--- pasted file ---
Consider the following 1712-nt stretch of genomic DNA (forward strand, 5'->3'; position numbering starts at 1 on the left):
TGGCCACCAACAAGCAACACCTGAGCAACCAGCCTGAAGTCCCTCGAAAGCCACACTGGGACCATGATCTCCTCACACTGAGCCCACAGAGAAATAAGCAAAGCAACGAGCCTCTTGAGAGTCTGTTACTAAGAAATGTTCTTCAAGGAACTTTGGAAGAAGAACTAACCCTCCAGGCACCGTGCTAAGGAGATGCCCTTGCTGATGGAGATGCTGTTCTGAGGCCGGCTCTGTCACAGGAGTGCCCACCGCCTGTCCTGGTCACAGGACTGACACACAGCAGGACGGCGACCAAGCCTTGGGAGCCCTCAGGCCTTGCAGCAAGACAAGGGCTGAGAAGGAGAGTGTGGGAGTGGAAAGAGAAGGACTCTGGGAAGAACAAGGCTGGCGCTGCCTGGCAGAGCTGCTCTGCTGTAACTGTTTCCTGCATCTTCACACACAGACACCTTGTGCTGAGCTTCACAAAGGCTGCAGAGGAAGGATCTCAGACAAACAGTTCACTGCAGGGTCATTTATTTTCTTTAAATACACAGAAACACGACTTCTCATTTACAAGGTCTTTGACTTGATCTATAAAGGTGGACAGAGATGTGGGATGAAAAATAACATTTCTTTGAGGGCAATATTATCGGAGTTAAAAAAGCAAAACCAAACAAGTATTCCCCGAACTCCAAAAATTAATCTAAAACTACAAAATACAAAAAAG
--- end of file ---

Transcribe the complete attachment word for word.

Consider the following 1712-nt stretch of genomic DNA (forward strand, 5'->3'; position numbering starts at 1 on the left):
TGGCCACCAACAAGCAACACCTGAGCAACCAGCCTGAAGTCCCTCGAAAGCCACACTGGGACCATGATCTCCTCACACTGAGCCCACAGAGAAATAAGCAAAGCAACGAGCCTCTTGAGAGTCTGTTACTAAGAAATGTTCTTCAAGGAACTTTGGAAGAAGAACTAACCCTCCAGGCACCGTGCTAAGGAGATGCCCTTGCTGATGGAGATGCTGTTCTGAGGCCGGCTCTGTCACAGGAGTGCCCACCGCCTGTCCTGGTCACAGGACTGACACACAGCAGGACGGCGACCAAGCCTTGGGAGCCCTCAGGCCTTGCAGCAAGACAAGGGCTGAGAAGGAGAGTGTGGGAGTGGAAAGAGAAGGACTCTGGGAAGAACAAGGCTGGCGCTGCCTGGCAGAGCTGCTCTGCTGTAACTGTTTCCTGCATCTTCACACACAGACACCTTGTGCTGAGCTTCACAAAGGCTGCAGAGGAAGGATCTCAGACAAACAGTTCACTGCAGGGTCATTTATTTTCTTTAAATACACAGAAACACGACTTCTCATTTACAAGGTCTTTGACTTGATCTATAAAGGTGGACAGAGATGTGGGATGAAAAATAACATTTCTTTGAGGGCAATATTATCGGAGTTAAAAAAGCAAAACCAAACAAGTATTCCCCGAACTCCAAAAATTAATCTAAAACTACAAAATACAAAAAAG